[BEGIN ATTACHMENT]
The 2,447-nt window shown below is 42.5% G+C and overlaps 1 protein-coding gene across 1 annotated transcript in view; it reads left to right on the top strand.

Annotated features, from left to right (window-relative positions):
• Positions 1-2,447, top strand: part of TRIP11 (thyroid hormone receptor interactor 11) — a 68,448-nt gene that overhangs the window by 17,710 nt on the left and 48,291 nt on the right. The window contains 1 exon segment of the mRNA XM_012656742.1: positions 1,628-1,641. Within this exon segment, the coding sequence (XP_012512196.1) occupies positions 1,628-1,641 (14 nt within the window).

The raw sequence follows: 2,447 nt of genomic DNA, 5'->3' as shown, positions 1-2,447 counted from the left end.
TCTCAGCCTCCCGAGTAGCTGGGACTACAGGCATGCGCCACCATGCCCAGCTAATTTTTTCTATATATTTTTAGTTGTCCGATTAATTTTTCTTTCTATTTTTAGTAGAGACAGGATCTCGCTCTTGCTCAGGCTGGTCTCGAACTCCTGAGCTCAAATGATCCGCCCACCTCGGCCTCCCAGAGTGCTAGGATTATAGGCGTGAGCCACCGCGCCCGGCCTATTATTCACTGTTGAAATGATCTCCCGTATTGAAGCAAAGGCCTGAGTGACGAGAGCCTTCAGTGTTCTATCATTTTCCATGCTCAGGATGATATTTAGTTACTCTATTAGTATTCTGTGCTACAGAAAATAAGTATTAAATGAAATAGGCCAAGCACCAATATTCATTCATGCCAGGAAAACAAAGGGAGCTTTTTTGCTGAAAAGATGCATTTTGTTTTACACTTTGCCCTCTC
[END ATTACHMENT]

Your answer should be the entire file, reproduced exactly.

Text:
The 2,447-nt window shown below is 42.5% G+C and overlaps 1 protein-coding gene across 1 annotated transcript in view; it reads left to right on the top strand.

Annotated features, from left to right (window-relative positions):
• Positions 1-2,447, top strand: part of TRIP11 (thyroid hormone receptor interactor 11) — a 68,448-nt gene that overhangs the window by 17,710 nt on the left and 48,291 nt on the right. The window contains 1 exon segment of the mRNA XM_012656742.1: positions 1,628-1,641. Within this exon segment, the coding sequence (XP_012512196.1) occupies positions 1,628-1,641 (14 nt within the window).

The raw sequence follows: 2,447 nt of genomic DNA, 5'->3' as shown, positions 1-2,447 counted from the left end.
TCTCAGCCTCCCGAGTAGCTGGGACTACAGGCATGCGCCACCATGCCCAGCTAATTTTTTCTATATATTTTTAGTTGTCCGATTAATTTTTCTTTCTATTTTTAGTAGAGACAGGATCTCGCTCTTGCTCAGGCTGGTCTCGAACTCCTGAGCTCAAATGATCCGCCCACCTCGGCCTCCCAGAGTGCTAGGATTATAGGCGTGAGCCACCGCGCCCGGCCTATTATTCACTGTTGAAATGATCTCCCGTATTGAAGCAAAGGCCTGAGTGACGAGAGCCTTCAGTGTTCTATCATTTTCCATGCTCAGGATGATATTTAGTTACTCTATTAGTATTCTGTGCTACAGAAAATAAGTATTAAATGAAATAGGCCAAGCACCAATATTCATTCATGCCAGGAAAACAAAGGGAGCTTTTTTGCTGAAAAGATGCATTTTGTTTTACACTTTGCCCTCTC